Last year I made some handy charts with CBO’s long-term budget outlook. In various ways they were better than the charts CBO made available. Judging from their popularity on the internet, I’d say people liked them.
Here are updates of them using the 2011 projection. A key difference between these figures and last year’s is that CBO included a year-by-year long-term forecast of interest on the debt, which as far as I know they’ve never done before (and, I’ll add, is something that really annoyed me). So, these figures show both the primary budget (all non-interest spending) and the total budget (which includes interest spending). After the figures are my brief thoughts, all of which I’ve expressed before.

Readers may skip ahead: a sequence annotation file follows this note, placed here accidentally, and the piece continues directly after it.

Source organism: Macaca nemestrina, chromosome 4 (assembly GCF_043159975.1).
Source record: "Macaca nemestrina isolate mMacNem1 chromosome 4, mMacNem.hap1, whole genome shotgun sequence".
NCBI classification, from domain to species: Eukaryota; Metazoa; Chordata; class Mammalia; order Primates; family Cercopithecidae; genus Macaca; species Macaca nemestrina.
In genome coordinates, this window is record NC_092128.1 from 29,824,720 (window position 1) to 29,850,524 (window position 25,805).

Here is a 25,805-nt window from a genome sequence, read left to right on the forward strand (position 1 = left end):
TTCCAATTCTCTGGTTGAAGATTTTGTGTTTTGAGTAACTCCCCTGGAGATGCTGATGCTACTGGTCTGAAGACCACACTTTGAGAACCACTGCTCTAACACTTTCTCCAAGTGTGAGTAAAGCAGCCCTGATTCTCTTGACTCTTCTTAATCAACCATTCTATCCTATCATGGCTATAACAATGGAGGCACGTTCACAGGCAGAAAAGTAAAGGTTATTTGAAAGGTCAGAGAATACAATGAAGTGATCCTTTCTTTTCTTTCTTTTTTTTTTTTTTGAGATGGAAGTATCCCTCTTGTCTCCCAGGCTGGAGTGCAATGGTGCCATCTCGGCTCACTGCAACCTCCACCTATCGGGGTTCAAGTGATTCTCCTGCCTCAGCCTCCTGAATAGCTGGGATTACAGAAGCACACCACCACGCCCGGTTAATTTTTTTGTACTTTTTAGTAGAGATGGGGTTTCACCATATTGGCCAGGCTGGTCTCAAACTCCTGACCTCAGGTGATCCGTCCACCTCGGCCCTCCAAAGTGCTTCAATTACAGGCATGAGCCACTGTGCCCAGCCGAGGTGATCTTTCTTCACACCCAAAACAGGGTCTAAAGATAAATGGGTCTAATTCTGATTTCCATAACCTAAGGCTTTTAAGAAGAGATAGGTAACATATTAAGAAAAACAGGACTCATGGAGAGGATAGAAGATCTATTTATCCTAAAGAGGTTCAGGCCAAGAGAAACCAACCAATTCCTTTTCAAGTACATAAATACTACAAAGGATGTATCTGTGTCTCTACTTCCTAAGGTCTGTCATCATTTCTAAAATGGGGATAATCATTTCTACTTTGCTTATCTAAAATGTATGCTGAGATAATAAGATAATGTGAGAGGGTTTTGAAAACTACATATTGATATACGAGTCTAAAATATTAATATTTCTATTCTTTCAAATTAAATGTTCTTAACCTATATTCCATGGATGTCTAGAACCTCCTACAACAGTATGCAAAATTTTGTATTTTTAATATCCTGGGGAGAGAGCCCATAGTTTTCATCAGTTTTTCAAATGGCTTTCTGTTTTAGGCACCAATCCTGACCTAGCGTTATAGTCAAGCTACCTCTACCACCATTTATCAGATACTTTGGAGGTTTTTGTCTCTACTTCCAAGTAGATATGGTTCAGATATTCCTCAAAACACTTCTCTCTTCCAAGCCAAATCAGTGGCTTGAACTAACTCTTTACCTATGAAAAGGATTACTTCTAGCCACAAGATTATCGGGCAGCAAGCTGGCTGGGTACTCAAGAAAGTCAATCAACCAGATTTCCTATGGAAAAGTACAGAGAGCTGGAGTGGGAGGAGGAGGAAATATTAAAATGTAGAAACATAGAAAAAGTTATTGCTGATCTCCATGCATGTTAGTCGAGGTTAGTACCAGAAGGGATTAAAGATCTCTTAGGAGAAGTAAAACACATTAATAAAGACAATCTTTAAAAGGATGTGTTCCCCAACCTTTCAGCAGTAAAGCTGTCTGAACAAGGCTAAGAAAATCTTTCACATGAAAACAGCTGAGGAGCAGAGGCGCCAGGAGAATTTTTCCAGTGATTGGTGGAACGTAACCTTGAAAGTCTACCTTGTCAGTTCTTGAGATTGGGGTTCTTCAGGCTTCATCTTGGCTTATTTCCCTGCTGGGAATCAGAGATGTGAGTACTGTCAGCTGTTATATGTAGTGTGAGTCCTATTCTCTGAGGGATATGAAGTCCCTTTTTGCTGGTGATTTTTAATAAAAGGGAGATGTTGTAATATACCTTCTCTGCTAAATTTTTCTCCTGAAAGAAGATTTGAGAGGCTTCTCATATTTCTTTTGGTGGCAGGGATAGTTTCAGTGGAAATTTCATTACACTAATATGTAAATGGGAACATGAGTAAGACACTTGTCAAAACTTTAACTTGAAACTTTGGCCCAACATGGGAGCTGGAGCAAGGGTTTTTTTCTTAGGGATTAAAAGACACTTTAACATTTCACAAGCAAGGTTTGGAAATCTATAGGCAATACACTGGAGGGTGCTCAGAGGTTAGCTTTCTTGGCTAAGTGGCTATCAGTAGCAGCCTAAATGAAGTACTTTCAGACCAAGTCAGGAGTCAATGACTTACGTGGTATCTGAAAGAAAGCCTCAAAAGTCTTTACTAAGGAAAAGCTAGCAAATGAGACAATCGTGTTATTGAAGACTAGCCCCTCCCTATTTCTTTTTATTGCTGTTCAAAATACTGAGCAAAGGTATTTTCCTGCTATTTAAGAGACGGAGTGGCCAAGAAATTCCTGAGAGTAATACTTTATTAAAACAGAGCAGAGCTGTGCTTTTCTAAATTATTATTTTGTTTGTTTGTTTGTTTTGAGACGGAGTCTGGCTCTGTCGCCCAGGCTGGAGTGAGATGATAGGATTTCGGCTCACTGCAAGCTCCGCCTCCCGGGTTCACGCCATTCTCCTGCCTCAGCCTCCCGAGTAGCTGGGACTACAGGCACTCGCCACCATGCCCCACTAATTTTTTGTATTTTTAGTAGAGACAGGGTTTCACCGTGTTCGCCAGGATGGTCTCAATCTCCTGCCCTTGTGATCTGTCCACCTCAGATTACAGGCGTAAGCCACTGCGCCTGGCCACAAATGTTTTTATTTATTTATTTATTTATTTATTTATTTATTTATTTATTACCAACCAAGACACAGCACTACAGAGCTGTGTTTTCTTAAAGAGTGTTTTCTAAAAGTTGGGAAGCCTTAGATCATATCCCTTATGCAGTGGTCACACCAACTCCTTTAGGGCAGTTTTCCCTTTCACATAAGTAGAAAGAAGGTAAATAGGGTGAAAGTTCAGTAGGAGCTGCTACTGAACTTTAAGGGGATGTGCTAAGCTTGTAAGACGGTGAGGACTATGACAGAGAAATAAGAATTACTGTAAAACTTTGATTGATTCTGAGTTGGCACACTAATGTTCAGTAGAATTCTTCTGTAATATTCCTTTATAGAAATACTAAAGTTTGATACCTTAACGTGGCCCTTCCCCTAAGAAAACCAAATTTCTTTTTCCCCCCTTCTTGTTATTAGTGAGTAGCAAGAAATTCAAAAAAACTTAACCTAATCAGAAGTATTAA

Warning: the vertical scales on these figures are different.
Some possibly useful facts and observations:
- The extended baseline scenario is a forecast that strictly follows current law.
- The alternative fiscal scenario assumes some politically realistic deviations from current law, but that are clearly budget busters.
- Note how unimportant Social Security is in the long run (in that it is stable, not growing).
- Note how massively important health care spending is in the long run.
- Note how the alternative fiscal scenario flat-lines revenue at near the post-war historical average.
- Finally, note the choice here: massive taxation or massive debt. A third way (not shown) is reduction in health care spending.
- As is implied by the above, controlling health costs is the most important domestic public policy issue for the next 50 years.
UPDATE: Added the 7th item above, as suggested by Kevin Outterson.